Permanent University Fund less administrative expense and less the net income
from grazing leases of permanent-fund land. Out of one-third of the Available
University Fund the legislature shall appropriate an annual sum sufficient to
service Permanent University Fund bonds or notes issued by the governing board
of The Texas A&M University System under authority of this article. The
legislature shall appropriate the remainder of that one-third for the support
and maintenance of Texas A&M University in the County of Brazos. Out of
two-thirds of the Available University Fund the legislature shall appropriate
an annual sum sufficient to service Permanent University Fund bonds or notes
issued by the board of regents of The University of Texas System under
authority of this article. The legislature shall appropriate the remainder of
that two-thirds and the net income from grazing leases of permanent-fund land
for the support and maintenance of The University of Texas at Austin.
Sec. 8. Permanent University Fund Bonds and Notes. (a) The
governing boards of The Texas A&M University System and The University of
Texas System each may issue negotiable bonds or notes for the benefit of the
institutions included in their respective systems on the date this article is
adopted. The aggregate principal amount of bonds and notes issued for The Texas
A&M University System may not exceed 10 percent, and for The University of
Texas System may not exceed 20 percent, of the value of the Permanent
University Fund exclusive of real estate at the time of any issuance. The bonds
or notes may be issued to acquire real property, construct permanent
improvements, repair or rehabilitate existing permanent improvements, acquire
library books or library materials, acquire capital equipment, or refund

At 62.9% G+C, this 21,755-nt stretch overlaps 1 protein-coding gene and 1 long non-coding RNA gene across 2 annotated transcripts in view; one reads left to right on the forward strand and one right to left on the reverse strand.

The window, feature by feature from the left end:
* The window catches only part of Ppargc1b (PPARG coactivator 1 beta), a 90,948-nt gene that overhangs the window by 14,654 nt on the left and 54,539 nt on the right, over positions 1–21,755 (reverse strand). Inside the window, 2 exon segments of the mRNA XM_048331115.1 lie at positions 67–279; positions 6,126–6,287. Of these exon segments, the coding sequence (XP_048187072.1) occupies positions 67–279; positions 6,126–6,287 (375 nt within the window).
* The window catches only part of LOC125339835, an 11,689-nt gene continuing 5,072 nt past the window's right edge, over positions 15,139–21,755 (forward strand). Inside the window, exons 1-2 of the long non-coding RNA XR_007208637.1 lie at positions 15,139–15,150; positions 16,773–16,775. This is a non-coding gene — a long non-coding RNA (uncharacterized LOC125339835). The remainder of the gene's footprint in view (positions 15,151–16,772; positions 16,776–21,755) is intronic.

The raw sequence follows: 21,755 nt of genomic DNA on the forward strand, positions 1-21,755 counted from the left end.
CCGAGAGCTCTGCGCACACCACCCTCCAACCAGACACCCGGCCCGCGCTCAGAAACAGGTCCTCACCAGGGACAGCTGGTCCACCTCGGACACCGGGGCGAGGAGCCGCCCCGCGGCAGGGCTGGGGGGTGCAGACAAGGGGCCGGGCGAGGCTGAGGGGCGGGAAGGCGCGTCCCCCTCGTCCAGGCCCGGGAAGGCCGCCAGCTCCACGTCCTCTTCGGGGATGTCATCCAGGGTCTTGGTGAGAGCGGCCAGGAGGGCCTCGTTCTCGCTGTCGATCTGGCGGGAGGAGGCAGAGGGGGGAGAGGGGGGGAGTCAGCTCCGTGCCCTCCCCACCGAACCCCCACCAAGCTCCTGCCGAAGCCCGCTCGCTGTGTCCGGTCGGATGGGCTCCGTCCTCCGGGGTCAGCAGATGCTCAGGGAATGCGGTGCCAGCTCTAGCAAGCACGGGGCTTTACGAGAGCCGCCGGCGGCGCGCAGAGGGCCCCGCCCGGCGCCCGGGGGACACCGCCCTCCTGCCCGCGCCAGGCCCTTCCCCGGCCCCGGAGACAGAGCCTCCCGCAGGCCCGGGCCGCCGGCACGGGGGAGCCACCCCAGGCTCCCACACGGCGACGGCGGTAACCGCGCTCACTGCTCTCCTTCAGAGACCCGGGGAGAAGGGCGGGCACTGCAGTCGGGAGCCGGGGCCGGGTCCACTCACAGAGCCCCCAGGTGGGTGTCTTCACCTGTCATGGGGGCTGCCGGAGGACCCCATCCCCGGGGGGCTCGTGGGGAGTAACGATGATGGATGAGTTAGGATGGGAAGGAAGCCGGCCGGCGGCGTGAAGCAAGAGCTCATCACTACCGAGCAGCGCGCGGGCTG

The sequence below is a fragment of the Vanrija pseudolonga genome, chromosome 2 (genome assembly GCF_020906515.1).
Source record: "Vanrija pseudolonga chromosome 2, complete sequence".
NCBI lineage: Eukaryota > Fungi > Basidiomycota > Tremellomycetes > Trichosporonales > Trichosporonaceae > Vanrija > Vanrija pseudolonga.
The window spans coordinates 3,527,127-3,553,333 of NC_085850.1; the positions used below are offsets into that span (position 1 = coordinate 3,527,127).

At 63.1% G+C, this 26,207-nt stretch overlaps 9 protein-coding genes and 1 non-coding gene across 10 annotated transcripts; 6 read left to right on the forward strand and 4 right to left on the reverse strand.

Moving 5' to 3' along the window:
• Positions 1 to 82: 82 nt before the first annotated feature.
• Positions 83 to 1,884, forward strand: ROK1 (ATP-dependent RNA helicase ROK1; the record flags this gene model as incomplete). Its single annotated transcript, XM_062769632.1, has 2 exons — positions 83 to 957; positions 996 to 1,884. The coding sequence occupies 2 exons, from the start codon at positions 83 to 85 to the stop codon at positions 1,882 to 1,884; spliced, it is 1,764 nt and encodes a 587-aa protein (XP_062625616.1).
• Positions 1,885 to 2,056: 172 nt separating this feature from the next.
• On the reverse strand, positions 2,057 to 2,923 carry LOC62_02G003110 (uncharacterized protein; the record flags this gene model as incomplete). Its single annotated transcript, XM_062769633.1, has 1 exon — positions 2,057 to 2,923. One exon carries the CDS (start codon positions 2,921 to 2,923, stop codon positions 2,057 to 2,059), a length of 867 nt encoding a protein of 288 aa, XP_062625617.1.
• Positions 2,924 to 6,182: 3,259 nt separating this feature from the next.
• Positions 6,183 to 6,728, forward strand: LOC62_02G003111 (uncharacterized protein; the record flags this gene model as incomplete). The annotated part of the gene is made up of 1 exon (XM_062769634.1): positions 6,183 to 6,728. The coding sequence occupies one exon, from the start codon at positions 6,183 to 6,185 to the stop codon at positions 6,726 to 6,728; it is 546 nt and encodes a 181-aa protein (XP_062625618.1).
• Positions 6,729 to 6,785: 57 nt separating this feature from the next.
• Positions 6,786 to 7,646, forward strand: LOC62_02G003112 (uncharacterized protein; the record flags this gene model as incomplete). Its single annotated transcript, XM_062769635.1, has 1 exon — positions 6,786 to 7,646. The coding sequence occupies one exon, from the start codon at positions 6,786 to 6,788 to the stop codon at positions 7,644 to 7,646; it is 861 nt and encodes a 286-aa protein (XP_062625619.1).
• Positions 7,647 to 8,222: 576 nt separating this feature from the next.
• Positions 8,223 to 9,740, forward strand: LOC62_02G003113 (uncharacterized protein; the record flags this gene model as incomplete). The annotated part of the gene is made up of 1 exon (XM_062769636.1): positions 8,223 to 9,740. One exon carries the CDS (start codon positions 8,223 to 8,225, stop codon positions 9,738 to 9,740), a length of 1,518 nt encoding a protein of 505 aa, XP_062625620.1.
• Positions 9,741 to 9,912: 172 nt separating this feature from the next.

(b) Bonds and notes issued under this section are payable only out of
the Available University Fund and must mature not more than 30 years from the
date of issuance.
(c) The governing boards of The Texas A&M University System and The
University of Texas System each may pledge in whole or in part their respective
interests in the Available University Fund to secure payment of bonds or notes
issued under this section. No bonds or notes may be issued under this section
without the prior approval of the attorney general. After approval the bonds
and notes are incontestable.
Sec. 9. Higher Education Fund For Texas and Bonds and Notes. (a)
There is hereby established the Higher Education Fund for Texas.
(b) A state ad valorem tax is hereby levied on real property and
tangible personal property of 10 cents on the $100 assessed valuation for the
Higher Education Fund for Texas. The rate of the tax may be changed by law, but
not to exceed 10 cents on the $100 assessed valuation. For purposes of this
tax, the legislature shall establish by law an assessment ratio that must be
applied uniformly throughout the state.
(c) The legislature shall provide by law for an annual assessment of
needs, according to which the fund is to be allocated among the state systems
of higher education (except institutions in The University of Texas System and
The Texas A&M University System) and the state senior institutions not
included in a system. The fund must be allocated under equitable formulas based
on statewide higher education needs. If in any year the total allocations
are less than the revenue generated by the tax levied in this section,
the surplus revenue accumulates in the fund and is to be invested as provided
by law. Income from the fund is allocated as provided in this subsection.
(d) The fund, income from the fund, or proceeds from bonds or notes
issued under this section may be used to acquire real property, construct
permanent improvements, repair or rehabilitate existing permanent improvements,
acquire library books or library materials, acquire capital equipment, or
service debt incurred under this section.
(e) The governing boards of the state systems of higher education
(except institutions in The University of Texas System and The Texas A&M
University System) and the governing boards of the state senior institutions
not included in a system may issue negotiable bonds or notes for the benefit of
their systems or institutions based on allocations to their systems or
institutions under Subsection (c). Bonds or notes issued under this subsection
are secured by and payable only from the fund. Bonds or notes may be issued to